Banquet hall proposal tabled; B&B approved
A proposal to extend hours for an East Washington Street banquet hall was deferred, while a bed and breakfast on Pinner Street received approval, from Suffolk City Council Wednesday.
City staff had recommended denying a request from Jeffrey Townsend, the owner of Rennee’s Celebration Center at 178 E. Washington St., to extend its operating hours until 2 a.m. nightly. The Planning Commission, by a 5-3 vote, also recommended denying Townsend’s request.
However, following a public hearing and lengthy discussion from council, the body decided to table the request until the May 15 council meeting.
Townsend received a conditional use permit Feb. 7, 2018, to operate the banquet hall from 9 a.m. to 11 p.m. Sunday through Thursday, and 9 a.m. to midnight on Fridays and Saturdays, which are its current hours. His original conditional use permit application sought to have the business stay open until 2 a.m. nightly.
Townsend said his understanding of the original conditional use permit was that after a one-year probationary period, he would be allowed to come back to request that his hours be extended.
However, City Manager Patrick Roberts said that while there may have been some council discussion at that time about some kind of a review period, there was no formal documentation that it would happen.
Townsend also said he thought he was allowed to get a special event permit, but when he tried last fall and paid the $100 fee, he said he was told that was not possible, because his hours were set by the approved conditional use permit. That meant he lost out on hosting a New Year’s Eve party, he said.
He said police have only had to respond to his business once, and that was when a backdoor alarm went off.
Townsend, responding to a question from Councilman Tim Johnson, said he is losing out on hosting events like family reunions, holiday and birthday events, because he cannot stay open later.
Roberts said that if the banquet hall were to be allowed to stay open until 2 a.m., the council would have to make it a condition of the ordinance. All but one public assembly facility received council approval to stay open Sundays through Thursdays until 10 or 11 p.m., and until midnight on Fridays and Saturdays. The other one, in a rural part of Suffolk, was approved to stay open until midnight Sundays through Thursdays, and until 2 a.m. Fridays and Saturdays.
“Consistently, we have recommended that all banquet halls in the city close at midnight,” Roberts said. “And that’s one of several very specific recommendations from the police department.”
Police Chief Thomas Bennett said he did not support the later hours of operation, saying “the later these type of establishments that have alcohol stay open, the more problems we have, generally.”
Councilman Mike Duman said he was concerned that the city could not grant a special event permit to Townsend.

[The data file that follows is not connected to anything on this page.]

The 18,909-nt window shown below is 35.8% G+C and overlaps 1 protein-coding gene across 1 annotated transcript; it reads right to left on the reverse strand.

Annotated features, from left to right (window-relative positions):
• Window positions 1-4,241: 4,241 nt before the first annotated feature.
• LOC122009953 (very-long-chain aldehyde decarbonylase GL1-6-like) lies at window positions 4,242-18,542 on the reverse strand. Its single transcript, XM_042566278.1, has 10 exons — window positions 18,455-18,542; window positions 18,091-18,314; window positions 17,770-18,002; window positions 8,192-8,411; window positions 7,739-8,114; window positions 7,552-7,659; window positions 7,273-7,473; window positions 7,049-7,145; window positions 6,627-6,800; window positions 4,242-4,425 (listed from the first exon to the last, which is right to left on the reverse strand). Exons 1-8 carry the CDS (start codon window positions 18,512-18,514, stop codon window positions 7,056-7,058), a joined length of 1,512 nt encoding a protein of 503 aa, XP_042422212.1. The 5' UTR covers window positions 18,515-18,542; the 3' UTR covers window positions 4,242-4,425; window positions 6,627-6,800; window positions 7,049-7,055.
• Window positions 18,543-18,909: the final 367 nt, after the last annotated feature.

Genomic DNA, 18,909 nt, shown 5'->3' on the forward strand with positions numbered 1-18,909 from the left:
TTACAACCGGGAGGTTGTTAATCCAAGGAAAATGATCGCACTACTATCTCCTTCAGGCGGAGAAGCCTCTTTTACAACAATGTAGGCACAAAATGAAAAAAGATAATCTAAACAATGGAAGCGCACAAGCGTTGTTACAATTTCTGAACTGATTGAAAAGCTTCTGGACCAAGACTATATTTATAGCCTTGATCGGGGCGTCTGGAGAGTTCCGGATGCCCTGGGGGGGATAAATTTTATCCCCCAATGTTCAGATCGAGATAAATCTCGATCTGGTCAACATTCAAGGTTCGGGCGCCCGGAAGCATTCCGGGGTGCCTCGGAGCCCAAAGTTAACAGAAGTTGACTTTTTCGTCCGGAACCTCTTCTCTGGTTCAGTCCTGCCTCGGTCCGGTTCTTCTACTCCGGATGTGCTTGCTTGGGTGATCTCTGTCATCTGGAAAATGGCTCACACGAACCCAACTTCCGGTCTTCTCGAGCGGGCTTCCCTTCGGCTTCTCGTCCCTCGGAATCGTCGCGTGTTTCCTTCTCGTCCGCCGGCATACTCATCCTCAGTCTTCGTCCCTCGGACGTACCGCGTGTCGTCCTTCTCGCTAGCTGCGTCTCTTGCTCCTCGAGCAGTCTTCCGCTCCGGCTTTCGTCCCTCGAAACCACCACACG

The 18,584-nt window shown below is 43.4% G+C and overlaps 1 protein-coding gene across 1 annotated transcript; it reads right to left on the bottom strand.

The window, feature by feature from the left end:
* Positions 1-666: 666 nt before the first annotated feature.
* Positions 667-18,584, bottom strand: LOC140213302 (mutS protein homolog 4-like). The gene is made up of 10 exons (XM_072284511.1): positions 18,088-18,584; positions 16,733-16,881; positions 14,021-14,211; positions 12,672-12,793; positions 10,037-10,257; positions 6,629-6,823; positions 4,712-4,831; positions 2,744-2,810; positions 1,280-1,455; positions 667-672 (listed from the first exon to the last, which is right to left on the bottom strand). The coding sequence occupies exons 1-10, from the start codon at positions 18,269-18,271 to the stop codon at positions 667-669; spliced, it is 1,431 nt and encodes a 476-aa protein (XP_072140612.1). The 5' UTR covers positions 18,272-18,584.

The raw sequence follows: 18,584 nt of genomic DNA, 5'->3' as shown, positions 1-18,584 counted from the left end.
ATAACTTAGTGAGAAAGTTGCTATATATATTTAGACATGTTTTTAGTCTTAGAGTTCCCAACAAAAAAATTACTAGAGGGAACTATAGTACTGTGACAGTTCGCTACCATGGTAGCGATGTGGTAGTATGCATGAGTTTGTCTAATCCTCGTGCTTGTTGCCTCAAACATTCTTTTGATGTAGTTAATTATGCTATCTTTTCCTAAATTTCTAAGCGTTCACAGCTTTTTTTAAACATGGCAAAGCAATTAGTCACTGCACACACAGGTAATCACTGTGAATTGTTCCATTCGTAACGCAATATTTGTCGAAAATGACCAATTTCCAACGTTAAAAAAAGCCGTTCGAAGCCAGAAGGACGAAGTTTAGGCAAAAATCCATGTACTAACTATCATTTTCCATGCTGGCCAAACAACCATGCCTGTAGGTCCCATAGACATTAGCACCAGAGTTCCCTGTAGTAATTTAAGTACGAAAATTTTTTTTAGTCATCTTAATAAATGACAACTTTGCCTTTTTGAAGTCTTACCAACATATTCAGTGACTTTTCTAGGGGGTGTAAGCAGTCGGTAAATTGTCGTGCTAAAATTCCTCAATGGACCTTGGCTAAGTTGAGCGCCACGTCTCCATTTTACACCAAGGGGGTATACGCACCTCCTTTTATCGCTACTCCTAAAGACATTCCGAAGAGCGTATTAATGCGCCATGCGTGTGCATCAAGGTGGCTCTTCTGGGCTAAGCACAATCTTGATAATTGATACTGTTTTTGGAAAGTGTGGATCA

“I think there’s a strong case for finding another way to make that available, if possible,” Duman said.
Councilman Donald Goldberg said he had concerns about allowing Townsend’s business to stay open until 2 a.m., but he would consider a special permit for individual events to operate at his facility until that time.
“I don’t begrudge Mr. Townsend for having a business and wanting to entertain people,” Goldberg said. “But somewhere along the line, we have to have a stable ordinance … or we open the gates for all people to get what they want and we fight this battle over and over.”
Mayor Linda T. Johnson said she agreed with Duman about looking at a way for Townsend to get a special use permit, but that the city needs to be consistent with its ordinances.
“We want downtown to grow and want it to be entertainment and to be lively and to have people here and to be alive,” she said. “I will tell you in most cities, there are places that stay open until 2 a.m. … We need to be very careful that what we do is fair and right, and that it works for everyone that comes before us.”
Council also held a public hearing on a proposal from Allyn and Kristen Brown for a bed and breakfast at 231 Pinner St. They sought approval for a conditional use permit to hold indoor and outdoor events for up to 40 people, and have worked out an agreement with First Baptist Church for the free use of 10 parking spaces during the week, and 20 on weekends, provided those spaces are cleared by 6 a.m. on Sundays.
The Browns had sought to be allowed to operate outdoors until 10 p.m. Sundays through Thursdays, and until midnight on Fridays and Saturdays. After discussion about the outdoor operating hours, the council, by a 7-1 vote, approved allowing the bed and breakfast to operate outdoors from 10 a.m. until 10 p.m., with amplified sound permitted. On weekends, it could operate indoors until midnight. Allyn Brown said the hours of operation wouldn’t be as big a deal to them as the number of people it could host at events.
“We definitely respect our neighbors,” said Allyn Brown. “So 10 o’clock is not going to have that big of an effect on us. If we were to have to do 20 instead of 40 people, that would have a big effect on us.”